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Functionalism www.educationforum.co.uk. Durkheim “consider social facts as things” Society exists over and above individuals. A social fact is both external.

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Presentation on theme: "Functionalism www.educationforum.co.uk. Durkheim “consider social facts as things” Society exists over and above individuals. A social fact is both external."— Presentation transcript:

1 Functionalism

2 Durkheim “consider social facts as things” Society exists over and above individuals. A social fact is both external to individuals and something which exerts some form of constraint over individuals – a good example is language – language is both separate from us and constrains our expression in many ways.

3 Social Facts Functionalists like Durkheim say sociologists should study social facts – specifically the causes of social facts and the functionality of social facts for society.

4 Morality Moral codes are seen as ‘social facts’ – they are external to us and exert constraint over us Moral codes (norms and values) have the essential function of maintaining social order. Durkheim says humans have a ‘Dual Nature’ – on the one hand they want to maximise their own pleasure and on the other they desire social order (the ‘collective conscience’) Moral codes (norms and values) stop the former from destroying the latter

5 Anomie Durkheim introduces the idea of anomie (normlessness) – this is when the collective conscience breaks down and egotism rules – anomie leads to social disintegration. Norms and values and their transmission therefore essential to the maintenance of social order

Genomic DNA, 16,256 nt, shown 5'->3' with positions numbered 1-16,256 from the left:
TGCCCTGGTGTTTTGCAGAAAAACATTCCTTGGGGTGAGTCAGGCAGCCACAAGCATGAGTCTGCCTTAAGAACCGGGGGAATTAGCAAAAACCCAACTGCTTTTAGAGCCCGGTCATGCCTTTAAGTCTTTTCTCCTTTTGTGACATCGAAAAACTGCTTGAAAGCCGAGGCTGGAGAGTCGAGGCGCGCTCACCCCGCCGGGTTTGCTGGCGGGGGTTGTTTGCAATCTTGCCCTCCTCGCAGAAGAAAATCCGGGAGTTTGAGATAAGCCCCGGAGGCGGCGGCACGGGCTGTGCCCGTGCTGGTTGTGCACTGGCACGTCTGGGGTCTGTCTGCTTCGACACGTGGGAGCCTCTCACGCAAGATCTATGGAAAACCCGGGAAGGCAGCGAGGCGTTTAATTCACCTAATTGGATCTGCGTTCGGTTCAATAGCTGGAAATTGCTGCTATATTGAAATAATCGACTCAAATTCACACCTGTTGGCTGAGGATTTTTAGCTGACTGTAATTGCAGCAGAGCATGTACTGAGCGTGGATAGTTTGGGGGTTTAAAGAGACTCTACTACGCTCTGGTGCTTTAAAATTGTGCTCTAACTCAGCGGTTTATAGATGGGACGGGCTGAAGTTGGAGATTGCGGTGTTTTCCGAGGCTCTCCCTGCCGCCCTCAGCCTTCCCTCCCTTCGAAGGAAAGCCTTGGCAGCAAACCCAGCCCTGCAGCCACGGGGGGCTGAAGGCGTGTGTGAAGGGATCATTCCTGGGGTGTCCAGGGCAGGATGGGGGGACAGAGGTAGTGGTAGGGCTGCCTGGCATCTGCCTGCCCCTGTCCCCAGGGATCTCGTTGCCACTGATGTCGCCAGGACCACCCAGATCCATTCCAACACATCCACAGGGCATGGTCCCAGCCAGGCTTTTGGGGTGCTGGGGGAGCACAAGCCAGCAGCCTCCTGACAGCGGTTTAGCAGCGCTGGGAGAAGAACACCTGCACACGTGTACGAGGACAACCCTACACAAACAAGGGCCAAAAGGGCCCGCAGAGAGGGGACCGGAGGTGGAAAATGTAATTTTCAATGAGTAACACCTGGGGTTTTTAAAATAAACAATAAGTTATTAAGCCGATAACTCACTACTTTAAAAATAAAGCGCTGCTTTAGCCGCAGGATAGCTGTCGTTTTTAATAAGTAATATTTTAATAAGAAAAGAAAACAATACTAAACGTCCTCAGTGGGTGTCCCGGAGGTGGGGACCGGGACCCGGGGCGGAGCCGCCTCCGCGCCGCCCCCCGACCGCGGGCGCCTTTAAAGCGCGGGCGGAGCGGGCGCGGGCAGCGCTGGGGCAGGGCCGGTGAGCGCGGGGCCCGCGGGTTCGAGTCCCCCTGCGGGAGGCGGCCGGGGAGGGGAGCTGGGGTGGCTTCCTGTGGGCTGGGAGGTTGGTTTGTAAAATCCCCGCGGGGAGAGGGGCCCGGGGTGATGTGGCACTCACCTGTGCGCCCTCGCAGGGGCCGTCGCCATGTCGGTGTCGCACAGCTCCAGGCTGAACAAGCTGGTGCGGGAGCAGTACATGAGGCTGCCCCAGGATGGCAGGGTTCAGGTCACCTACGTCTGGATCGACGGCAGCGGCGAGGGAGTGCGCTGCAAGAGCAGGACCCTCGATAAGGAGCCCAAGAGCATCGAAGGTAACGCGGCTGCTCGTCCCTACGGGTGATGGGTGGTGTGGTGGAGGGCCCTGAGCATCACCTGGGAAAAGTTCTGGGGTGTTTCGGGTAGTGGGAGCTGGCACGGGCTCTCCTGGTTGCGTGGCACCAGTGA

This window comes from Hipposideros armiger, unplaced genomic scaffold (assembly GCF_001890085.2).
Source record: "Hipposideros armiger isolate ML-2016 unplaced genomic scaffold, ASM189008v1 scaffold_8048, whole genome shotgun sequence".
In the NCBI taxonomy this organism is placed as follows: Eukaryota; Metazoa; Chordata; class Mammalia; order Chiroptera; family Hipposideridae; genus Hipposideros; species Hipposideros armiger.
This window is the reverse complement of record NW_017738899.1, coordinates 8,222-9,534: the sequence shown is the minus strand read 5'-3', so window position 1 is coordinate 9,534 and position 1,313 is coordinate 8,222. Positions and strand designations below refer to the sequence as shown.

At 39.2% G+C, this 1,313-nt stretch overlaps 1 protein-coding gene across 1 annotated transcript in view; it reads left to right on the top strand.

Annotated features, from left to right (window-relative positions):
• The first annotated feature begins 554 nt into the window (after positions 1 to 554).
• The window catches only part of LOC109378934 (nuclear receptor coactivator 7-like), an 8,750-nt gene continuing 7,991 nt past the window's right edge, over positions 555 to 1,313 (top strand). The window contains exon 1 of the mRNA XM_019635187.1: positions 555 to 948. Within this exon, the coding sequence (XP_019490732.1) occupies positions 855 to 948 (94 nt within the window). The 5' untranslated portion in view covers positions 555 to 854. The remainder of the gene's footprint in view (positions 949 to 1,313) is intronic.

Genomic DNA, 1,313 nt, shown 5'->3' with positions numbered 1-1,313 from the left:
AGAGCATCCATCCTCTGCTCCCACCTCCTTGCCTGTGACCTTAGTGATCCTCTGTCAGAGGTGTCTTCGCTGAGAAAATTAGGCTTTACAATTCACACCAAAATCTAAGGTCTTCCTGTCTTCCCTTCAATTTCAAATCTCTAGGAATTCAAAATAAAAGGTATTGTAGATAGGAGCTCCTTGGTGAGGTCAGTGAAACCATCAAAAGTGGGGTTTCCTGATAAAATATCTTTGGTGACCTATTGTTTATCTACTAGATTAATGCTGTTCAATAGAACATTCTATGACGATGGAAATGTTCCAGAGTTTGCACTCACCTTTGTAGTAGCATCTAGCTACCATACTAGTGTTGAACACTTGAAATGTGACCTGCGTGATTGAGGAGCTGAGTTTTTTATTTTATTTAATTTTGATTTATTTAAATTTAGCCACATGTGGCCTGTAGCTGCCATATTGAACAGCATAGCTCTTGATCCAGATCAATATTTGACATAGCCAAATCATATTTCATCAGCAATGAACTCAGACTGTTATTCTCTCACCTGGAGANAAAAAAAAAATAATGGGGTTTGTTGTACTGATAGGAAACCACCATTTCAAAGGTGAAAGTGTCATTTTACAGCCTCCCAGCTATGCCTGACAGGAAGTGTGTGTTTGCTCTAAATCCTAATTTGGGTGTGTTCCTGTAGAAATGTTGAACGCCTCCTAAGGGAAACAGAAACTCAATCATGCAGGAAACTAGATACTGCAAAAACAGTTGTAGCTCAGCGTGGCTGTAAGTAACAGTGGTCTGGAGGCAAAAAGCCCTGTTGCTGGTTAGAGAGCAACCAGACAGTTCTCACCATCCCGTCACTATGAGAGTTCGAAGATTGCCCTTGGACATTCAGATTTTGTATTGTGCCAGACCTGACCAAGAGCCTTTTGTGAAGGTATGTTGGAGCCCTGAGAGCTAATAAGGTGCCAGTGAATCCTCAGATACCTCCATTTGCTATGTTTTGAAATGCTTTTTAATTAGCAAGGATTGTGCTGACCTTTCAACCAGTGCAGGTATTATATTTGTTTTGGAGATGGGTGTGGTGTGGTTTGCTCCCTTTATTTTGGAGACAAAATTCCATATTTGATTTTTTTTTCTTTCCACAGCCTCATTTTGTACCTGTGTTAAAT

6 Evaluation of Durkheim 1. The idea of human nature – society morally regulates the individual is the polar opposite of the Marxist view that ‘good’ human nature is corrupted by capitalist society 2. Determinism – Durkheim and the early functionalists can be criticised for seeing social forces as the only determinants of human behaviour (interactionists would disagree!) 3. Inequality – Functionalists tend to ignore inequalities in society. ‘Norms and values’ might simply reflect class ideology rather than being shared throughout society

7 Parsons Says there are 4 functional pre requisites for a successful social system AGIL A = ADAPTION G = GOAL ATTAINMENT I = INTERGRATION L = LATENCY

8 ADAPTION Refers to societies ability to adapt to the environment and meet the material needs of the people – an economic function

9 GOAL ATTAINMENT Refers to society’s ability to set and meet gals for future development e.g. to make profits, raise taxes, plan and manage services – the political function

10 INTERGRATION Refers to societies ability to maintain cohesion by defining and dealing with deviance – social control and socialisation

11 LATENCY Refers to societies need to have norms and values internalised by its members through families, schools, religion etc.

12 Society as an Organic Whole Parsons asserts that any part of society can be placed in one of the AGIL classification. All parts of society are interconnected and work for the benefit of the whole

13 Merton Criticises Parsons from within a recognisably functionalist position: 1. Merton says it is wrong to assume that everything within society right now is functionally indispensable – society is not static there are functional alternatives to existing modes e.g. reconstituted family maybe just as ‘functional’ as the nuclear family 2. Merton claims society is becoming more and more complex and can’t be treated like some big organic whole – some parts of society are only distantly related to other parts and have what he calls ‘functional autonomy’ 3. Dysfunction – not everything is functional – some things are dysfunctional, some things are functional for one group and dysfunctional for others – e.g. capitalism


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